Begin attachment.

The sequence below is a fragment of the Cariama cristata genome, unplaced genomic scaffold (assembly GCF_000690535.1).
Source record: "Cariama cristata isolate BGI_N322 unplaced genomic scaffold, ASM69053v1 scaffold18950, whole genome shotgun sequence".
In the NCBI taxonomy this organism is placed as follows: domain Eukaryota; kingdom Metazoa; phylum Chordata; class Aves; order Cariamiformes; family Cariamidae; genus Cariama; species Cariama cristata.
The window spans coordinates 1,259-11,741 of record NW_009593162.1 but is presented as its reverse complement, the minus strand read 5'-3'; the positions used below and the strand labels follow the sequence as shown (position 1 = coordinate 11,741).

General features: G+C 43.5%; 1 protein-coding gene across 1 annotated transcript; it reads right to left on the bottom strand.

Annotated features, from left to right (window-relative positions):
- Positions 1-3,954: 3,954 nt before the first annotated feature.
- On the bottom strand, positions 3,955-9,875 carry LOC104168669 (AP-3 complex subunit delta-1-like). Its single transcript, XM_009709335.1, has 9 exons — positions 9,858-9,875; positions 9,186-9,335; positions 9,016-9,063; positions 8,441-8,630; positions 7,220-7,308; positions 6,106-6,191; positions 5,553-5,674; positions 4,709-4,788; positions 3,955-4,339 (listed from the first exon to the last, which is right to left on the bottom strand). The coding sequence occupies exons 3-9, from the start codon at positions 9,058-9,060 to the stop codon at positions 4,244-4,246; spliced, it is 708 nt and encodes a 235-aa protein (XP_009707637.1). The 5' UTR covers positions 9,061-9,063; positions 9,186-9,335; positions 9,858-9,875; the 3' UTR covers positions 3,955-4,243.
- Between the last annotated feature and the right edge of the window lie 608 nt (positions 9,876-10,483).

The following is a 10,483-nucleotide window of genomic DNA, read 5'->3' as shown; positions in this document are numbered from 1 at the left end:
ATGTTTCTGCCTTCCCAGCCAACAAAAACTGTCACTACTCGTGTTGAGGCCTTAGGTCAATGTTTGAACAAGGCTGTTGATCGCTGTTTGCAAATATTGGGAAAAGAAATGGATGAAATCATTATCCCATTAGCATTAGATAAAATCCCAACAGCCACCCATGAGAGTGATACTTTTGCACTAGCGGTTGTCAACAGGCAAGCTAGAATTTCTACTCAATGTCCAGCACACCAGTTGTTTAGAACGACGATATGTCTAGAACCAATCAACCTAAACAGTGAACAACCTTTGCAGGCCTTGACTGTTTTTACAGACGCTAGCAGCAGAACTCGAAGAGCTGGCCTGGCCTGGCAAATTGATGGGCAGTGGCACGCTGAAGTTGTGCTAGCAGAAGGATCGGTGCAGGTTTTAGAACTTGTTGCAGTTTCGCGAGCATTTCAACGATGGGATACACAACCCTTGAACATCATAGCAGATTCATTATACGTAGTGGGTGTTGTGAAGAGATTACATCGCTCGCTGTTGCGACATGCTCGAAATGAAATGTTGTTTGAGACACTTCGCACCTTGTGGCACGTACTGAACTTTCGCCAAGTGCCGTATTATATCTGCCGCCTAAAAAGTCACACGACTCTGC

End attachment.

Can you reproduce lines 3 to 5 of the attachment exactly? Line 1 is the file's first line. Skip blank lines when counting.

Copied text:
In the NCBI taxonomy this organism is placed as follows: domain Eukaryota; kingdom Metazoa; phylum Chordata; class Aves; order Cariamiformes; family Cariamidae; genus Cariama; species Cariama cristata.
The window spans coordinates 1,259-11,741 of record NW_009593162.1 but is presented as its reverse complement, the minus strand read 5'-3'; the positions used below and the strand labels follow the sequence as shown (position 1 = coordinate 11,741).

General features: G+C 43.5%; 1 protein-coding gene across 1 annotated transcript; it reads right to left on the bottom strand.